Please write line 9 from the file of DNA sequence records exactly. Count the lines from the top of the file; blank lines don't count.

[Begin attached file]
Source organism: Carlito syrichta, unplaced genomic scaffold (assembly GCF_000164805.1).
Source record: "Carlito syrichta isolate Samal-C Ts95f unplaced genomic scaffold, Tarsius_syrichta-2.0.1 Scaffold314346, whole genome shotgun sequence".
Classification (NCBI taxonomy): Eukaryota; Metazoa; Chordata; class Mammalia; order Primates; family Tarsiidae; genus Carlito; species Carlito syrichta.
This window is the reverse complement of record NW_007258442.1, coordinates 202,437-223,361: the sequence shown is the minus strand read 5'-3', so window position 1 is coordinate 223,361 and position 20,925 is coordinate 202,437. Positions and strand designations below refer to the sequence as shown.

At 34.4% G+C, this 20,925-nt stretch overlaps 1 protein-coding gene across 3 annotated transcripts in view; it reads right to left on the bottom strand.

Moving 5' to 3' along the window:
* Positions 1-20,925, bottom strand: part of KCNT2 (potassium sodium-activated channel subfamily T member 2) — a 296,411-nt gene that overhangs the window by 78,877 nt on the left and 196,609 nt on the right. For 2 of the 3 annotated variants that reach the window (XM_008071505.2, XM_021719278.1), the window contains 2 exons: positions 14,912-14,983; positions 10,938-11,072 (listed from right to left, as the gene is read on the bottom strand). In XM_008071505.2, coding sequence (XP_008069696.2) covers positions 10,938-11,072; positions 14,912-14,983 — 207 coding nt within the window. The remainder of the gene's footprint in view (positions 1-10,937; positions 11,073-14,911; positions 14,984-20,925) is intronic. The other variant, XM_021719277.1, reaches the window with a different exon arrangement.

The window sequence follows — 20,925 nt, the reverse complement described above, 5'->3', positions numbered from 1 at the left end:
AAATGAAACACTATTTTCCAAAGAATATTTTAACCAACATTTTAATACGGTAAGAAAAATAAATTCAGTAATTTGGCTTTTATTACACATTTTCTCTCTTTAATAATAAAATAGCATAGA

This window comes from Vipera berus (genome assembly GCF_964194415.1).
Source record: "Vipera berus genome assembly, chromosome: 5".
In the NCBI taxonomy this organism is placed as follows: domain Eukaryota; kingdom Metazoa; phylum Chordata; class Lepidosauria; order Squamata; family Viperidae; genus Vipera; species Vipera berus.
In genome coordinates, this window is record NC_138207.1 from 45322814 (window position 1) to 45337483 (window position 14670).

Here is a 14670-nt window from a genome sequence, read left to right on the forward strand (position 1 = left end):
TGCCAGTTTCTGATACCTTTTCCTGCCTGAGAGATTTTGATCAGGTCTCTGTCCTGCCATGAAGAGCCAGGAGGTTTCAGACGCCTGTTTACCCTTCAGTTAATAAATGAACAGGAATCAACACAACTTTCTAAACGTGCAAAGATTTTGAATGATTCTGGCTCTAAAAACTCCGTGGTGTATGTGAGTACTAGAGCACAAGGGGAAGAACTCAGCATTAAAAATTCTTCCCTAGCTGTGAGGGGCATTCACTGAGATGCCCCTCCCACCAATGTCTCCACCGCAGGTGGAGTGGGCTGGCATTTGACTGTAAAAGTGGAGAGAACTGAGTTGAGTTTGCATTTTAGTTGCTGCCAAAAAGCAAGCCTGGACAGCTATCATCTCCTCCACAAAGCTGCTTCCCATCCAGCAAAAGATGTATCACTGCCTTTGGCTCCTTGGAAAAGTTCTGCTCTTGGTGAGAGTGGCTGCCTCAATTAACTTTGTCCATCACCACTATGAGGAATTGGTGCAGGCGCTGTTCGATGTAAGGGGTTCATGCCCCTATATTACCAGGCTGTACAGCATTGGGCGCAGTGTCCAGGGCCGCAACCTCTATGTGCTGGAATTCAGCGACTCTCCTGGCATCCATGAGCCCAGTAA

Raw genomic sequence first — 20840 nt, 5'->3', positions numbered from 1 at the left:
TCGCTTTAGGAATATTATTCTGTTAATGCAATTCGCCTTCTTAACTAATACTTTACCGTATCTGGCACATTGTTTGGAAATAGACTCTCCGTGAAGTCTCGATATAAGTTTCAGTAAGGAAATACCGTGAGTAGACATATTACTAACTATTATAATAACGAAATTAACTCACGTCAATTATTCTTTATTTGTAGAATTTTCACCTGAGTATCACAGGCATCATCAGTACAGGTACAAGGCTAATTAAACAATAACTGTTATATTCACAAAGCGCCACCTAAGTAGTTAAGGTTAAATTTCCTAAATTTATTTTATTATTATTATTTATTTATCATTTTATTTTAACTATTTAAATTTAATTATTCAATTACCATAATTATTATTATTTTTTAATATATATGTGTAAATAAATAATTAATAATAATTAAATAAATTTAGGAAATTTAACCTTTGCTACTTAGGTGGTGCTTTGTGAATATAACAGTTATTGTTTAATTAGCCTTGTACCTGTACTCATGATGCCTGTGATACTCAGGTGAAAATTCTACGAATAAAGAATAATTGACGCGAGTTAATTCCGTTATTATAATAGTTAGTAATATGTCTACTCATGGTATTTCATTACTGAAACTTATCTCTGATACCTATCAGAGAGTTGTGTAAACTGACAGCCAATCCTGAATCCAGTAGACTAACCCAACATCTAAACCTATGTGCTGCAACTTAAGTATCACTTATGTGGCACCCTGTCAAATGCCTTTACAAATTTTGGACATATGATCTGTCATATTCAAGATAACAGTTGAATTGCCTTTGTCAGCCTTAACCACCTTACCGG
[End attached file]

AAATGAAACACTATTTTCCAAAGAATATTTTAACCAACATTTTAATACGGTAAGAAAAATAAATTCAGTAATTTGGCTTTTATTACACATTTTCTCTCTTTAATAATAAAATAGCATAGA